Well, another inspiration was trying to feel for a second, one super tiny, tiny part of what women feel basically. As a man, I will never manage to do that because what women go through almost every day in their life, on a scale of very complicated situations to lighter but still very tough situations… that is impossible for us to understand. But I think it’s a very good in exercise to try a little bit. To do that, evoking in ourselves moments in which we felt uncomfortable, for example, […] knowing that it’s not possible to do that 100% because we don’t live in that world, the world in which women live.

So, you have these more narrative parts, but you have also the function of music and one of the functions of music, obviously, in a project like this, is to enhance the menace, the threat that these men are for the women. So that’s the other face, more simple face, you know, it was done like 10,000 times before to just enhance the feeling.

And something that I already thought in the past, when doing this work, is considering how the mafia people work. They work by hiding themselves. Their work is successful if they are not noticed. But they are felt. So, it’s like, the music comes from under the ground or behind this [curtain]. And so, that probably was the thing, enhancing these faces. Sometimes feeling they are in a good position, but they were like, shooting rage and horrible feelings all the time. Which is basically the world for the women, because there are nice faces that are very violent without saying anything.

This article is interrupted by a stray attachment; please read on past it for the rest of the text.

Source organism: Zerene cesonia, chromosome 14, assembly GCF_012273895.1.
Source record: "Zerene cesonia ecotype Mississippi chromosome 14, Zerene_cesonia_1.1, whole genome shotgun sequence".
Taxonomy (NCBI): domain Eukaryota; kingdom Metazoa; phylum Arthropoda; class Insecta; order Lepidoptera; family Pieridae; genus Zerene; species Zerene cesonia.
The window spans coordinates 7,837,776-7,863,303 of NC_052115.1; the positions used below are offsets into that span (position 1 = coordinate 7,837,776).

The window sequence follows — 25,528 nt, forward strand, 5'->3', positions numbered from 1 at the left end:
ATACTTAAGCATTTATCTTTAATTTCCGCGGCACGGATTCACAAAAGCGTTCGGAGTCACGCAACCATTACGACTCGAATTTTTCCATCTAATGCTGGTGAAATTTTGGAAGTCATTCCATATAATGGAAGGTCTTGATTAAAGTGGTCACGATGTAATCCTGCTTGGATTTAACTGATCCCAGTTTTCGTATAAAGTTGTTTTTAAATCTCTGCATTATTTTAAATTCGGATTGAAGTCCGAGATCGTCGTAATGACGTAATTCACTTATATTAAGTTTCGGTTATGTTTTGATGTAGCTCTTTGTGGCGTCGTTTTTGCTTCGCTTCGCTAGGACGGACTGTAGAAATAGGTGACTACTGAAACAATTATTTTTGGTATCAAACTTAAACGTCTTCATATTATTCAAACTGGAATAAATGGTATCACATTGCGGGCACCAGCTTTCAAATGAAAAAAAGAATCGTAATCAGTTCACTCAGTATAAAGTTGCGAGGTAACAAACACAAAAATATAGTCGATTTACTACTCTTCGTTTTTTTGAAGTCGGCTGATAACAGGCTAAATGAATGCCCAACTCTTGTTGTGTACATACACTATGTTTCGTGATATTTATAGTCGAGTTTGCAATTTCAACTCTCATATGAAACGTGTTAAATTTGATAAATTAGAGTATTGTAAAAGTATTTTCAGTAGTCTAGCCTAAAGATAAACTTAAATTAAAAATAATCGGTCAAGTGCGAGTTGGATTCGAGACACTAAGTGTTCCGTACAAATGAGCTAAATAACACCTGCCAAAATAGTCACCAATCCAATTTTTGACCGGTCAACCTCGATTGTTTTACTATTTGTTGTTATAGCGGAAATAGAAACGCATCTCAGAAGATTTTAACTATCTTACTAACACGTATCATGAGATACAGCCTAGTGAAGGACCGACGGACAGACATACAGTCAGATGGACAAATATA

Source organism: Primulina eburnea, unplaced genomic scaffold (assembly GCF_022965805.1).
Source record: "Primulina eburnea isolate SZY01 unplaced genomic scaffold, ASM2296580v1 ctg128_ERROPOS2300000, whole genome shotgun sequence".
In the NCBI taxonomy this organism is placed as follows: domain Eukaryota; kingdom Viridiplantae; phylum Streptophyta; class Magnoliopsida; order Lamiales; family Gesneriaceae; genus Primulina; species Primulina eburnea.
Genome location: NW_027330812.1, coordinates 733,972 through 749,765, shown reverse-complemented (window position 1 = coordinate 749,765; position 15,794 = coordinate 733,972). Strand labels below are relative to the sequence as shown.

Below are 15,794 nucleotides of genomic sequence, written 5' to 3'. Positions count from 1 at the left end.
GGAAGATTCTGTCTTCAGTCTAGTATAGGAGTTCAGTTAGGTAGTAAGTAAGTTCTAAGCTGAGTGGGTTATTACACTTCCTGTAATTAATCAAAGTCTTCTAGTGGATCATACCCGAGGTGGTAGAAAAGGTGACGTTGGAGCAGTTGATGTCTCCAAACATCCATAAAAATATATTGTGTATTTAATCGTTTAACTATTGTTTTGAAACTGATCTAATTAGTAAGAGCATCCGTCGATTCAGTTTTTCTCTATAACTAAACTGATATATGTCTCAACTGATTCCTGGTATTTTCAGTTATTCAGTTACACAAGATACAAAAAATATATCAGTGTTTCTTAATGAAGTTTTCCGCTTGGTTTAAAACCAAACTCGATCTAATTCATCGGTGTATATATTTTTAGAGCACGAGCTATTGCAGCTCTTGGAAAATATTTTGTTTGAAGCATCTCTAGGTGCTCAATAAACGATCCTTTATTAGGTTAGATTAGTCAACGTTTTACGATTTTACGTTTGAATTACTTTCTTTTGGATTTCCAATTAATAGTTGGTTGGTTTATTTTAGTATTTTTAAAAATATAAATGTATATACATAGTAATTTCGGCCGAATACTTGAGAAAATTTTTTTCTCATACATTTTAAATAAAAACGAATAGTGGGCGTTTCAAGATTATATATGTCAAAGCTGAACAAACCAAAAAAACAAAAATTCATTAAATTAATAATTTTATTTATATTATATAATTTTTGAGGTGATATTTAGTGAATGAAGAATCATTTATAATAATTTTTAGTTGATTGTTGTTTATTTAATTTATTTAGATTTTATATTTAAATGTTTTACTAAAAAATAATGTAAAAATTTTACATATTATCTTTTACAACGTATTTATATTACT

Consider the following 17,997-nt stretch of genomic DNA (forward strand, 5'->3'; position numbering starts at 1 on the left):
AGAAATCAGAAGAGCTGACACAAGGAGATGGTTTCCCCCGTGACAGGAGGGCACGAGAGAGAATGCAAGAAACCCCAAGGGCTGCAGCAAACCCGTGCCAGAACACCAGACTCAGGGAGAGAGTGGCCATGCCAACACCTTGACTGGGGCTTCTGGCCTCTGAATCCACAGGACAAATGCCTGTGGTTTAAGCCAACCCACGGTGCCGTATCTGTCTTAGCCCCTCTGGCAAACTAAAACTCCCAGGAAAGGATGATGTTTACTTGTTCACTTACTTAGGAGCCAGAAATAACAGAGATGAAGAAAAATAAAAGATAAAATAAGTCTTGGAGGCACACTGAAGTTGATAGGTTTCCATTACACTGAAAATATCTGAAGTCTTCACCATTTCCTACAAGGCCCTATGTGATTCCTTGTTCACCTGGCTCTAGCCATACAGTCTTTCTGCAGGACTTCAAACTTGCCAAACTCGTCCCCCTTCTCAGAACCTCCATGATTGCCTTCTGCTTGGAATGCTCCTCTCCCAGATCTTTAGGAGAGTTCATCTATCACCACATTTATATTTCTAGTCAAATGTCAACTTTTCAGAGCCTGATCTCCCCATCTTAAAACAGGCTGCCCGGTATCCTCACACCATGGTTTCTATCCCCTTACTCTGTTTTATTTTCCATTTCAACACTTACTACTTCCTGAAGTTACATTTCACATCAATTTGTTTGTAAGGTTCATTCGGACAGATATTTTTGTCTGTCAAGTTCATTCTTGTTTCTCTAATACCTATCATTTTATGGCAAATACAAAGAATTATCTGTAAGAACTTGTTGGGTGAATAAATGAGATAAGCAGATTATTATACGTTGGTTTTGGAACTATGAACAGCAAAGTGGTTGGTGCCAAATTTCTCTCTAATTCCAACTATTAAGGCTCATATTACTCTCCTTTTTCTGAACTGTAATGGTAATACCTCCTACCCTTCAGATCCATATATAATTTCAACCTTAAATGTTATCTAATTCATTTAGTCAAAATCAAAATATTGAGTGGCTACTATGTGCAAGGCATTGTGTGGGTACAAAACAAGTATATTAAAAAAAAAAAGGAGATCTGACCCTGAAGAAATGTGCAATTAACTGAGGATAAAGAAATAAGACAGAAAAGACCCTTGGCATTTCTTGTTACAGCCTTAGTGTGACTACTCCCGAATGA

What was the most difficult scene or cue for you to score?

For TV series, I try to use a different strategy from the feature films. I try to make most of the music before. So, I worked on the script basically. And watching the dailies, which is the collection of the shots of the day. They put them on a website and I’m always watching them, so I learned about the director and I saw how they shoot. And I could start to feel what’s the movement of the camera, which is the rhythm. I did I think 75-80% of the music before so that they can edit with the music. So, you avoid having temp tracks – which is the great scary thing of our job and always a problem. And I rely a lot on the editors. Now they want to use the music too. Especially when you have great editors like this time, Simona Paggi, that was the editor for the first two episodes and did these two feature films that won the Academy Awards. She’s quite famous for the use of music the way she does. It was great to give her the possibility to use the music.

And then there were very complicated scenes in which we had to talk a lot to understand how to put the things together, but it was more music editing. In episode 2, there is a moment in which there’s a tarantella they display live in a very long scene and that, yes, was complicated, because music sometimes goes below the tarantella and then we had to match everything.

It sounds like you had plenty of time. It wasn’t a rushed project with a tight deadline.

No, because I start immediately. When they tell me, ‘Yes, you are going to do it.’ and I have the script, I have the dailies, I do it. So, they can work with the music and then there’s time to make more. For me, it works like a strategy. Some other people like to wait for the editing to be done. It’s more interesting also to sometimes not be linked in such a tough way to the image and more to the story. It can be a very good combination.